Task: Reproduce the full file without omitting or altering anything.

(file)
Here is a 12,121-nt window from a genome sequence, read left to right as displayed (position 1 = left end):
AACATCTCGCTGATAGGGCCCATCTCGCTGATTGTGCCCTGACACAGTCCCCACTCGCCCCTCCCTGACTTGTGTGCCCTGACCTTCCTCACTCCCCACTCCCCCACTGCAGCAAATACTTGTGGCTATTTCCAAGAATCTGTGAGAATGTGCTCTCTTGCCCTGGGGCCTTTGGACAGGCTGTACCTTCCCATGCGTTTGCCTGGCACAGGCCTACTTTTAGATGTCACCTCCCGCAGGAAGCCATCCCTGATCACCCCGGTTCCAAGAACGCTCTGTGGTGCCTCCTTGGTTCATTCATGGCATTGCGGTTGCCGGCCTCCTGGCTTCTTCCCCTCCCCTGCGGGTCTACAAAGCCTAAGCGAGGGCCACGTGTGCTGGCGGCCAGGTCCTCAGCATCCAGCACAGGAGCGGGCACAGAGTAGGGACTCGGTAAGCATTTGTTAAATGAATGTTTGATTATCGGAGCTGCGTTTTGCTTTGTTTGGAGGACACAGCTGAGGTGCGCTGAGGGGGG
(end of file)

Here is a 12,121-nt window from a genome sequence, read left to right as displayed (position 1 = left end):
AACATCTCGCTGATAGGGCCCATCTCGCTGATTGTGCCCTGACACAGTCCCCACTCGCCCCTCCCTGACTTGTGTGCCCTGACCTTCCTCACTCCCCACTCCCCCACTGCAGCAAATACTTGTGGCTATTTCCAAGAATCTGTGAGAATGTGCTCTCTTGCCCTGGGGCCTTTGGACAGGCTGTACCTTCCCATGCGTTTGCCTGGCACAGGCCTACTTTTAGATGTCACCTCCCGCAGGAAGCCATCCCTGATCACCCCGGTTCCAAGAACGCTCTGTGGTGCCTCCTTGGTTCATTCATGGCATTGCGGTTGCCGGCCTCCTGGCTTCTTCCCCTCCCCTGCGGGTCTACAAAGCCTAAGCGAGGGCCACGTGTGCTGGCGGCCAGGTCCTCAGCATCCAGCACAGGAGCGGGCACAGAGTAGGGACTCGGTAAGCATTTGTTAAATGAATGTTTGATTATCGGAGCTGCGTTTTGCTTTGTTTGGAGGACACAGCTGAGGTGCGCTGAGGGGGG